Thursday, 8 November 2012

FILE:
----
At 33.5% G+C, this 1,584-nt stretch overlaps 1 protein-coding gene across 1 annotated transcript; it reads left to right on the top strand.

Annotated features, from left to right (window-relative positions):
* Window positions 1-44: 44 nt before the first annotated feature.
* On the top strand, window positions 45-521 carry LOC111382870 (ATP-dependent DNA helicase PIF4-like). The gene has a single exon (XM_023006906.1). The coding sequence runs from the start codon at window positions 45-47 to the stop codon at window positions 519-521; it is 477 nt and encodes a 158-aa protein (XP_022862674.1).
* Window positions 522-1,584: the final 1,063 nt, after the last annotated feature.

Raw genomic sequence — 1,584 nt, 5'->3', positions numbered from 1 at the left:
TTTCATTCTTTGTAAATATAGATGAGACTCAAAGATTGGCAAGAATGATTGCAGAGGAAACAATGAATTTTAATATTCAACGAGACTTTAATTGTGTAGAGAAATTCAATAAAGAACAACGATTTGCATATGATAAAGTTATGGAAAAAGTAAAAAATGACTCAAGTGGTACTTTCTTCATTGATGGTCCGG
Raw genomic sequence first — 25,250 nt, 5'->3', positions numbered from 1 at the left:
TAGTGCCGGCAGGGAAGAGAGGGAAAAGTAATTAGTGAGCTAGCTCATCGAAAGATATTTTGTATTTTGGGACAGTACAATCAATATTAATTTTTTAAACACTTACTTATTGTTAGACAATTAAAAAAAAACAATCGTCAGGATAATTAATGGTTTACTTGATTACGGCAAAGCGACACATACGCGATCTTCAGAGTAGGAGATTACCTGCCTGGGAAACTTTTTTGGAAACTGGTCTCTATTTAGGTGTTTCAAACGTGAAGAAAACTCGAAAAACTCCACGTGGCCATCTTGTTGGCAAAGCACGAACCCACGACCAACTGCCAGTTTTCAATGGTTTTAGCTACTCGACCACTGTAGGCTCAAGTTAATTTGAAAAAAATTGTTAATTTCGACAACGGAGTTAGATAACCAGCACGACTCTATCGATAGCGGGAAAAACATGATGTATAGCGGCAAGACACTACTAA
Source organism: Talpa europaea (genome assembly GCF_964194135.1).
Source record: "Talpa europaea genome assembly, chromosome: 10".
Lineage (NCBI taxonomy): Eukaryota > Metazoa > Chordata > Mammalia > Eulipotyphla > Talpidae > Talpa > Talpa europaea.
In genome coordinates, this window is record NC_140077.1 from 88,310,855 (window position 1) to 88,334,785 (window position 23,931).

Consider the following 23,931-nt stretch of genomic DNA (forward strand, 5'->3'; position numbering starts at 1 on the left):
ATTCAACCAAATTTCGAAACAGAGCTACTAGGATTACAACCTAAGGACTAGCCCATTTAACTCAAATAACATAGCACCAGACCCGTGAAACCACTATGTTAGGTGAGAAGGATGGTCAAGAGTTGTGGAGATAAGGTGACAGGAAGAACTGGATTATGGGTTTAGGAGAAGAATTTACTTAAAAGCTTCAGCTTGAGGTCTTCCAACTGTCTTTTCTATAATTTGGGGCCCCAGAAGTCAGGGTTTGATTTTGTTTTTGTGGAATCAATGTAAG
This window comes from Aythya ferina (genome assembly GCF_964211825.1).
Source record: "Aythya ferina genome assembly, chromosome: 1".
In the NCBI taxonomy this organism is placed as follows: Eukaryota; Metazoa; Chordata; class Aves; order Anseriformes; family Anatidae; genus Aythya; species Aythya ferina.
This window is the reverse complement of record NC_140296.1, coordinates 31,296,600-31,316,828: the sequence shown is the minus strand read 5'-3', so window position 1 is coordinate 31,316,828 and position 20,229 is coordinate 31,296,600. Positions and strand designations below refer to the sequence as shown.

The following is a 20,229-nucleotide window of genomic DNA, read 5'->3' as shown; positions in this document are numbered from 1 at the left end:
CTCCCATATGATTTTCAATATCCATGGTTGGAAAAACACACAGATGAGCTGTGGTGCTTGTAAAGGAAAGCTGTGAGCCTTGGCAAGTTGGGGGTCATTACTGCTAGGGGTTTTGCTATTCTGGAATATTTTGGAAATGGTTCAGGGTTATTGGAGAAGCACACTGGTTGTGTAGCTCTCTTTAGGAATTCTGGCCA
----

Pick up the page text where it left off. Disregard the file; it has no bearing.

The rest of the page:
Image is Everything